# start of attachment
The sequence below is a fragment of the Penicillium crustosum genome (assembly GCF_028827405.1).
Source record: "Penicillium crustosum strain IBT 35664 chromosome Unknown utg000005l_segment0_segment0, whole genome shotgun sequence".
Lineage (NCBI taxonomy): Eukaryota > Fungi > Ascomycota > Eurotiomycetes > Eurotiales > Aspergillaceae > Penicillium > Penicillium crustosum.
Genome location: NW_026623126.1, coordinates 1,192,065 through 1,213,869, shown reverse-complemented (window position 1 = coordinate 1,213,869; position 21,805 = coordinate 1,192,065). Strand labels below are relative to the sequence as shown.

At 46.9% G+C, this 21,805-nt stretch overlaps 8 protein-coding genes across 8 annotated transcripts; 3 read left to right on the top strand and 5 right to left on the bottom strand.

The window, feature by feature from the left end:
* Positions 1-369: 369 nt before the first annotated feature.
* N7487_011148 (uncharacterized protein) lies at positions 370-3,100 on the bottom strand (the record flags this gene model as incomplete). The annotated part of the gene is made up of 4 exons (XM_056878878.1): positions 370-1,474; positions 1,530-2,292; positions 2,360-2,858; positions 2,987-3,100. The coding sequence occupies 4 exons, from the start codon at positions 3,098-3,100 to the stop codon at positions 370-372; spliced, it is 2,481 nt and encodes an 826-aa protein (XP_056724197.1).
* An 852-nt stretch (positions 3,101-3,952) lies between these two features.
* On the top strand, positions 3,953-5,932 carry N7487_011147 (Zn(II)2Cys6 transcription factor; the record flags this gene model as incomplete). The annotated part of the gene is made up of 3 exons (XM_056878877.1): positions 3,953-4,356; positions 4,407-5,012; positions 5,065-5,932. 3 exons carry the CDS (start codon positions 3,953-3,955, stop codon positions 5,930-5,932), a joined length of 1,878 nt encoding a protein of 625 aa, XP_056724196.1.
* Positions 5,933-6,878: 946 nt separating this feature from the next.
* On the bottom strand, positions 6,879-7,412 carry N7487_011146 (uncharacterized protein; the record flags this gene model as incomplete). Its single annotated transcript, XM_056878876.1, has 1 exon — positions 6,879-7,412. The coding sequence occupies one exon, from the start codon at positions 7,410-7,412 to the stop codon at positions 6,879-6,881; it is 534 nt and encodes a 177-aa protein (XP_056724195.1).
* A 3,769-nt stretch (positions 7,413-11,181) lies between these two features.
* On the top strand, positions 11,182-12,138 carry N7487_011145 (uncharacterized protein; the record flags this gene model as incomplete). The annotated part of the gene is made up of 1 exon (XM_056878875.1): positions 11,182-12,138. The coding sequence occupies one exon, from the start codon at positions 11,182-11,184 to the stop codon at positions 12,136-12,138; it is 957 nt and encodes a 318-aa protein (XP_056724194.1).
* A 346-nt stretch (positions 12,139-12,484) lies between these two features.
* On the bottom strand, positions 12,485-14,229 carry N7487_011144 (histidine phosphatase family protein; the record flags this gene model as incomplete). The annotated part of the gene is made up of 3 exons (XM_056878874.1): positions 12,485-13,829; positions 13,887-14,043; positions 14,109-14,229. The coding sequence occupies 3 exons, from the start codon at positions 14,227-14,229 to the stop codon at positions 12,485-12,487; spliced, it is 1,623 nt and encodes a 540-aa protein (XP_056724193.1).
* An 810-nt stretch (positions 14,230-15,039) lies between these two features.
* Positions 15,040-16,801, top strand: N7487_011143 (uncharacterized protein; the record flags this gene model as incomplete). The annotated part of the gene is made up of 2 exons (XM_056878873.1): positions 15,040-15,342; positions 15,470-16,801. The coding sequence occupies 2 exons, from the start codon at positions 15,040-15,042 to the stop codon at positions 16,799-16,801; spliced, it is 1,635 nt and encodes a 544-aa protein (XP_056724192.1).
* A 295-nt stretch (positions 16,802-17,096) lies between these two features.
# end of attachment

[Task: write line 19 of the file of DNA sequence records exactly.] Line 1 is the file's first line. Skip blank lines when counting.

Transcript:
* A 295-nt stretch (positions 16,802-17,096) lies between these two features.